We help our customers implement additive manufacturing wherever it can fully demonstrate its strengths. This ranges from major changes to logistics systems, detailed equipment customization and lightweight parts, to engine technology fine-tuning. 3D printing technology holds the potential to optimize the automotive production value chain and react quickly and flexibly to new trends. This potential is extremely valuable in an industry where every player, automotive manufacturer, OEM and tooling provider faces high costs and innovation pressure.
Various elements can be customized with industrial 3D printing and delivered quickly, as demonstrated by the MINI Yours Customized program. Using the 3D printing process with the EOS P 396 system and the material PA 1101, customized cockpit trims and indicator inlays were manufactured with high-quality plastic properties.
Ford uses EOS 3D printing to unite the need for security with the desire for customization. Together with the Additive Minds Consulting team, Ford succeeded in creating an innovative application for optimal protection against theft: customized, 3D printed wheel locks. The locks have a special shaft geometry that prevents unauthorized persons from removing the tires and/or rims.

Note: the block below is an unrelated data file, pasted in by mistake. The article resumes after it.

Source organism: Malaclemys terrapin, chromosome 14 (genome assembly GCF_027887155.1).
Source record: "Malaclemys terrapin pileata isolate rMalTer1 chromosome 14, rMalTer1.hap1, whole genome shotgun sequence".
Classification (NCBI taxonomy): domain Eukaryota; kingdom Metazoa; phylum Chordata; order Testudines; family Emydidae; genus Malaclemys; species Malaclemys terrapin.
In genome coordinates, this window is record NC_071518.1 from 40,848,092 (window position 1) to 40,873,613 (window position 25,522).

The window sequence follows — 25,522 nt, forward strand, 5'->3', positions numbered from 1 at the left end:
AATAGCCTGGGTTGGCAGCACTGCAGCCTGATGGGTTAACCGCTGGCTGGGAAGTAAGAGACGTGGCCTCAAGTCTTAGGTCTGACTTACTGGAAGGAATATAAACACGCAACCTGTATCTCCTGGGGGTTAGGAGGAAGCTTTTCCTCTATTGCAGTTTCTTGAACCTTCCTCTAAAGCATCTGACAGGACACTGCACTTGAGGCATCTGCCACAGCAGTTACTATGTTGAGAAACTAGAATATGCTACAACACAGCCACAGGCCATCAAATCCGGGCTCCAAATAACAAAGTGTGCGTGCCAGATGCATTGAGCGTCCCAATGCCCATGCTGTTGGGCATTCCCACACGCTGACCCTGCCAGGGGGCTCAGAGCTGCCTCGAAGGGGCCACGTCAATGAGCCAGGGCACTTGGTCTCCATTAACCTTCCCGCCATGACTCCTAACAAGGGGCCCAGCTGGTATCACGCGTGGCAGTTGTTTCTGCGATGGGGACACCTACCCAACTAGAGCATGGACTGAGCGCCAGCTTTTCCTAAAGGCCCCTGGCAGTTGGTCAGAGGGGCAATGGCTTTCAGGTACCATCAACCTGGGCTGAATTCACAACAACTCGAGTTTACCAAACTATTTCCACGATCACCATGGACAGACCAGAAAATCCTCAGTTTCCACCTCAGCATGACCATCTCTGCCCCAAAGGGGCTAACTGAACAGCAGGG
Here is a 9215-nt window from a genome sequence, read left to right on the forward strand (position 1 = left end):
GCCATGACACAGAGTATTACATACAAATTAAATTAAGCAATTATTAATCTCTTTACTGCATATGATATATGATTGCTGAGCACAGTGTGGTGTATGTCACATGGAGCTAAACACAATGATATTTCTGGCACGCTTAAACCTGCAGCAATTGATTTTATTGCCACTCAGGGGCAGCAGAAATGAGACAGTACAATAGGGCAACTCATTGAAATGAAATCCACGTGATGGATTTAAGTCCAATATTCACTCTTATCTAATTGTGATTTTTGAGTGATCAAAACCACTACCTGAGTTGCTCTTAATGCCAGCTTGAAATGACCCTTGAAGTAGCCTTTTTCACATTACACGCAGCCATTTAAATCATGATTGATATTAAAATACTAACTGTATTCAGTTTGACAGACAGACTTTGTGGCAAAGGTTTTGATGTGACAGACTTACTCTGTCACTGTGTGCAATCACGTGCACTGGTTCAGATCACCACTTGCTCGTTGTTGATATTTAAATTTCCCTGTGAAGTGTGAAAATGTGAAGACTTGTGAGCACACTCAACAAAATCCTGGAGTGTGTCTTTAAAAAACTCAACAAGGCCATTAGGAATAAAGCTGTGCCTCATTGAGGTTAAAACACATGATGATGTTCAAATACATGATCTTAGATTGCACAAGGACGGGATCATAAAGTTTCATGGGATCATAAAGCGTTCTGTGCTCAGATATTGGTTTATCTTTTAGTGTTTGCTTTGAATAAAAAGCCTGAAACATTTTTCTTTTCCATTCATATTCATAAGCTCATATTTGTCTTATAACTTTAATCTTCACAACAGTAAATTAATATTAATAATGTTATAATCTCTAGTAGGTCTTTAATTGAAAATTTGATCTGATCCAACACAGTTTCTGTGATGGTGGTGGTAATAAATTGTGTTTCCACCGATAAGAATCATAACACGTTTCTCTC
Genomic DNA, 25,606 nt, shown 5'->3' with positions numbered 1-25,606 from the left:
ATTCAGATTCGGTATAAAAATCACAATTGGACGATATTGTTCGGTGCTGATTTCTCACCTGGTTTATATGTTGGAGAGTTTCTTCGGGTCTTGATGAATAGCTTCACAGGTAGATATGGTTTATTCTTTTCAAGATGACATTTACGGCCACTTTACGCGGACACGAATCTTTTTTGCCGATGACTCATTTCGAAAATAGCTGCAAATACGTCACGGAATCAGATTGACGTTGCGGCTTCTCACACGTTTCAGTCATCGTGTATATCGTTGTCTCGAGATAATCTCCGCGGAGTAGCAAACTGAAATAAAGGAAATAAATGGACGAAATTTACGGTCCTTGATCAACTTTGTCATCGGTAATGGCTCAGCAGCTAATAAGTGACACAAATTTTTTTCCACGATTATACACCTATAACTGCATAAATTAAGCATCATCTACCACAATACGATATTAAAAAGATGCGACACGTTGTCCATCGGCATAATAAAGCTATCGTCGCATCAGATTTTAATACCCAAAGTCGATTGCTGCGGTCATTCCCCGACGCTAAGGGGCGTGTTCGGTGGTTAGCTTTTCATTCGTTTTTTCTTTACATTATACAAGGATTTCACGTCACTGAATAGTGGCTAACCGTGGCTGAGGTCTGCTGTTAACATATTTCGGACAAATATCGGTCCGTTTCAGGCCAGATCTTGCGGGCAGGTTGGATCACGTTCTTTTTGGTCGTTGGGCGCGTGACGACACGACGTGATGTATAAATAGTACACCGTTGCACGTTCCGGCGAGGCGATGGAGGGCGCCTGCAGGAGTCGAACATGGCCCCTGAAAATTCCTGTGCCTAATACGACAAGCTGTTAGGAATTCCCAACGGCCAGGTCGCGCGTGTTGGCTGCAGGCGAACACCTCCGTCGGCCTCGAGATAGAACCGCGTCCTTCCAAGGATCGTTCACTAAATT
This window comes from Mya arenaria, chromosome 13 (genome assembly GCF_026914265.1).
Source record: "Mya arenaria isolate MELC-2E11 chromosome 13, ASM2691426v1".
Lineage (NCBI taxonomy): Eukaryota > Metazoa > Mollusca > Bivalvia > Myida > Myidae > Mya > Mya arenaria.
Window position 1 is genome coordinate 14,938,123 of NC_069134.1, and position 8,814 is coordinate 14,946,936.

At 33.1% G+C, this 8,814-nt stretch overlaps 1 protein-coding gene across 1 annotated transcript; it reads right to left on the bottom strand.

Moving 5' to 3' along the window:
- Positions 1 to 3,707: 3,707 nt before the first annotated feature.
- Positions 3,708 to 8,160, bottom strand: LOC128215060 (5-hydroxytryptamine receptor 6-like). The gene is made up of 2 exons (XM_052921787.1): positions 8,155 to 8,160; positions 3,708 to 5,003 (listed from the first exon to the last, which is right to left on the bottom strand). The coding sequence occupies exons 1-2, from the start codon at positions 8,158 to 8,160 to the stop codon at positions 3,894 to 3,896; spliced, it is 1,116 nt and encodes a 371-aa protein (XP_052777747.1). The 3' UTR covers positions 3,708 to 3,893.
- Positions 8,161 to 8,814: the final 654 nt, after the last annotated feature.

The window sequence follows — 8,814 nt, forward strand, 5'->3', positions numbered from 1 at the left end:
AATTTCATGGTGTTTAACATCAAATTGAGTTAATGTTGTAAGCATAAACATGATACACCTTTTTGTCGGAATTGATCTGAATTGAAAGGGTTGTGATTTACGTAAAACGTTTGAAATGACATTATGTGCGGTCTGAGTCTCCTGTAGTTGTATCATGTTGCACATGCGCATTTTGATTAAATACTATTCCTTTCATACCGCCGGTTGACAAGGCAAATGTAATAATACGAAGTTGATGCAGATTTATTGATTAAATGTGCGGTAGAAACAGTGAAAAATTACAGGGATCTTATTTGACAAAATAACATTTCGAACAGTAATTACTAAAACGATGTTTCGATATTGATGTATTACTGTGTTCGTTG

Using a web-based configurator by Trinckle together with EOS 3D printing technology, the new wheel locks can be customized with a very individual design to protect the customer’s car wheels against theft. The first step is to record the car owner’s voice. The audio curve obtained from this voice is then visualized and converted into a geometry that is made into a wheel lock using 3D printing. Each lock is unique to the car’s owner and can only be opened with the correct key, improving the security of the vehicle even further.
For the Dark Side Edition of the DS 3 by DS Automobiles, a subsidiary of the PSA group, the 3D printing specialists Spartacus3D worked in close collaboration with EOS to manufacture a trim strip from titanium – quickly, in the highest quality and cost-efficiently. The part is built on an EOS M 290 from EOS Titanium Ti64.
Currently, spare parts are manufactured, stored and either delivered at some point during the warranty period or scrapped. EvoBus, the bus division of the Daimler group, is moving away from this expensive approach – additive manufacturing is slowly but surely taking over, and spare parts are now being manufactured on demand and locally wherever possible.
This way, industrial 3D printing is helping EvoBus GmbH to tackle their current CSP challenges and achieve more profitability to expand the company’s pioneering role.
When building tire segments, the potential of additive manufacturing truly comes to shine, for example in the snipes – the complex shapes that form the basis of the tread pattern. Additive manufacturing with metals can be used to create molded parts for tire production that would be difficult or even impossible to produce conventionally.